I use the Finish Powerball tabs from Costco for DW detergent. Recommended on the Appliance Forum.


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RE: How do you wash your dishes, pans, and pots?

The few things I hand wash I put on a towel and then dry and put away within 15 min.

Detergents can be harsh on some items. From what I have read it is due to the dirty dishes being too clean. The detergent needs something to clean. Its formulated to attack dirt(food). Some people are still rinsing items before putting in the dw. Big no no. You should scrap off any loose food and thats it.


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RE: How do you wash your dishes, pans, and pots?

I use the Finish Powerball tabs now, they work great. Sometimes cooked-on food is left behind so now I give that a quick scrub first, and put it in the dishwasher anyway.

But does anyone put their Le Creuset in? How about anything wood?


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RE: How do you wash your dishes, pans, and pots?

I use the plain generic Wallyworld or Kroger powder. It's actually one of the top rated ones. No rinsing! That's what gets people in to trouble with etching and cloudy glassware. And I have DW safe knives, so everything goes into the DW. I don't own anything that can't. And that's LeCreuset to AllClad and everything else. It all goes in the DW. Yes, it all comes out clean. That's what enzymes do. And it's why you shouldn't rinse your dishes before washing them.

The single exception to that is some vintage barware with a gold rim. That doesn't go in the DW. But that's it.

Oh, and a tip from a remodel I did was even if you have a small kitchen, using 2 DW's can make sense because you won't have to keep your dishes in the cupboard then. You have one you get the dishes out of to use, and then the one that gets loaded with the dirty things. When the "clean" one is empty, it becomes the dirty one and you run the dirty one and it becomes the clean one.


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RE: How do you wash your dishes, pans, and pots?

Everything goes in the dishwasher in my kitchen except for the insert to my rice cooker. That I'll wash and let it dry on a towel or just dry it and put it away. I spent too many hours growing up hand washing that I just hate to do it anymore. My dishwasher is my life saver!

For detergent I use Finish Powerball Tabs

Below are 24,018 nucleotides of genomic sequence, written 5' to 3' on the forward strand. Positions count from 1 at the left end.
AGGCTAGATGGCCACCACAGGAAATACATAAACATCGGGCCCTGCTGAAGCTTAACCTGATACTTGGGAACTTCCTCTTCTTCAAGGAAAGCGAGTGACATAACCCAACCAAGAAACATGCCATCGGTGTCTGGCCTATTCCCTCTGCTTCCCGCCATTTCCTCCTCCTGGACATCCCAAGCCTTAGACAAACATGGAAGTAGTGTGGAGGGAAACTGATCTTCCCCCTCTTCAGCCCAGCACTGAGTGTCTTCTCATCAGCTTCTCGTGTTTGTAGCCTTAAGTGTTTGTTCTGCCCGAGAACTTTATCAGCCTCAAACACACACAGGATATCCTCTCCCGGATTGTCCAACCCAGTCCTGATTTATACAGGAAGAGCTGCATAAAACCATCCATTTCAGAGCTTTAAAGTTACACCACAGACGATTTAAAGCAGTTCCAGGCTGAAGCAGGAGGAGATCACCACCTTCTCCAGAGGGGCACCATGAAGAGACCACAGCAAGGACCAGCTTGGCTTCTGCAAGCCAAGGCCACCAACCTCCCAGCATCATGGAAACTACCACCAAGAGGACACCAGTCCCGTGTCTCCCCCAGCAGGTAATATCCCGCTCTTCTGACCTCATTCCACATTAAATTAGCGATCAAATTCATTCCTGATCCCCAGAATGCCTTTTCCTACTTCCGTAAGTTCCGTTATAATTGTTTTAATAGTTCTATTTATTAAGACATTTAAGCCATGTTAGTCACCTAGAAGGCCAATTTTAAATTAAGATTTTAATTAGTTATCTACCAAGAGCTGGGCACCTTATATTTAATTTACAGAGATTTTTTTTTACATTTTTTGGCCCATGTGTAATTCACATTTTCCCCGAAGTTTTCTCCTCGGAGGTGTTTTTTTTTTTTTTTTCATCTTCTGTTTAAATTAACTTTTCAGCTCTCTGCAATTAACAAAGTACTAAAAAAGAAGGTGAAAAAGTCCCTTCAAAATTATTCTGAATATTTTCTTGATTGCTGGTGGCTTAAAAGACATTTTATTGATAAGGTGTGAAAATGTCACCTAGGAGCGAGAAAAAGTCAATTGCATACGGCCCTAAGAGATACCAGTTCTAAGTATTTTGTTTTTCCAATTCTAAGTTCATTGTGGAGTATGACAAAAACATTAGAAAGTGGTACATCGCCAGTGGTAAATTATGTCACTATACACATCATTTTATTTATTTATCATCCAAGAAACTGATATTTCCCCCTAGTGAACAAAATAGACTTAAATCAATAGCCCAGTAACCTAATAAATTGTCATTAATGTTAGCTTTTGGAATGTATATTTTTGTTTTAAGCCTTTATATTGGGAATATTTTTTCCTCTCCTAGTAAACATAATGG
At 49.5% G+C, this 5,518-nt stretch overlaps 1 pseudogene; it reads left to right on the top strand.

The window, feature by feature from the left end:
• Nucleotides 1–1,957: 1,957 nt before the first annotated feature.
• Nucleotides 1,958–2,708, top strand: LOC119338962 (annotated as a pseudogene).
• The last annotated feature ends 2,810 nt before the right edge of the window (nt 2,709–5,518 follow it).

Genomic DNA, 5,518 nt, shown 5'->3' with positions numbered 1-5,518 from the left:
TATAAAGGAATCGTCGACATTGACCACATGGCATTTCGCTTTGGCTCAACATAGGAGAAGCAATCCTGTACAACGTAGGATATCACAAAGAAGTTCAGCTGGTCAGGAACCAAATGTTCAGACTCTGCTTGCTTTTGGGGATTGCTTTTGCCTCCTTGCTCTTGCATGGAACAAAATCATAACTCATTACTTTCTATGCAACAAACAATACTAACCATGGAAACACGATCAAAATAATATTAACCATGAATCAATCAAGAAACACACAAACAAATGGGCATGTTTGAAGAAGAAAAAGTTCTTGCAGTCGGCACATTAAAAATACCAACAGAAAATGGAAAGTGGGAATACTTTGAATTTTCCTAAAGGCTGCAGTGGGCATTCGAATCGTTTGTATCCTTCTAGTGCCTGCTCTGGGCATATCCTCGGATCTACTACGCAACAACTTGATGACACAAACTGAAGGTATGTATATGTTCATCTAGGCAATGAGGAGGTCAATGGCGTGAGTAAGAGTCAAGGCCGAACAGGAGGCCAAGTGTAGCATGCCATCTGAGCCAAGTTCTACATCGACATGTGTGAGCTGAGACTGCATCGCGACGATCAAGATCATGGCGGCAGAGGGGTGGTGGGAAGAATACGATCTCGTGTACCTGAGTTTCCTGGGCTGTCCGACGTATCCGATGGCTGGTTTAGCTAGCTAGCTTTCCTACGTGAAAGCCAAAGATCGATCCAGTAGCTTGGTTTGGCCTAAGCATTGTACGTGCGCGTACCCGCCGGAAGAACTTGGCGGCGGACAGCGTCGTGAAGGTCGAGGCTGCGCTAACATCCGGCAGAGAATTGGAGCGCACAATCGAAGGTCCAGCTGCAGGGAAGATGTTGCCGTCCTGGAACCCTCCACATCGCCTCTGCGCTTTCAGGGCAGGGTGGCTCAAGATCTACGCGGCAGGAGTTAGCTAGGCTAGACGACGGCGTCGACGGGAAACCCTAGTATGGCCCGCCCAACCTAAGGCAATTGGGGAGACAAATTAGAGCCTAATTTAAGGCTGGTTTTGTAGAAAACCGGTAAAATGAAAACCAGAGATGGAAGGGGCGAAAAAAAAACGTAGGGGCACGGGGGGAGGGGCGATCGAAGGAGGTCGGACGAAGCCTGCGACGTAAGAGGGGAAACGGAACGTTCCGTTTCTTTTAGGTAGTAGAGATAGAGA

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RE: How do you wash your dishes, pans, and pots?

I hate to admit this but I wash my dishes before they even go into the dw. Because I do this I basically stopped using my dw altogether and started using a drying rack. When we starting planning this reno I actually considered removing the dw altogether an putting a bank of drawers in it's stead.

We are getting all new appliances and we received a free dishwasher that will have a custom door put on it. So I here by swear that when the new kitchen goes in I will try my best to use the dw all the time except for things that need to be handwashed. I am ditching the drying rack in favor of a drying mat like abfab posted. I almost ordered one the other day but didn't know how well it would work so a big ty to abfab for posting!


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RE: How do you wash your dishes, pans, and pots?

We don't have a dish rack, but I hand wash all of our pots and pans (we got a Caphalon set for our wedding that is not dishwasher safe - not a problem back in 2000 since we didn't have a dishwasher - oh well), and basically anything else "big". I like a lot of bang for my buck and I'd rather hand wash a colander so that five more plates can fit in the dishwasher.

Anyway, I either dry them immediately or lay them on a dish towel to dry and put them away later.

I learned a long time ago that it is best for me to run the dishwasher last thing before I go to bed and empty it first thing in the morning while the coffee is brewing. Every. Single. Day. I used to wait until it was 100% full and then run it, but then I always had dirty dishes in the sink throughout the day while it was running and it always seemed inconvenient to empty it. Now it's empty every morning ready for the day's dishes Much more zen.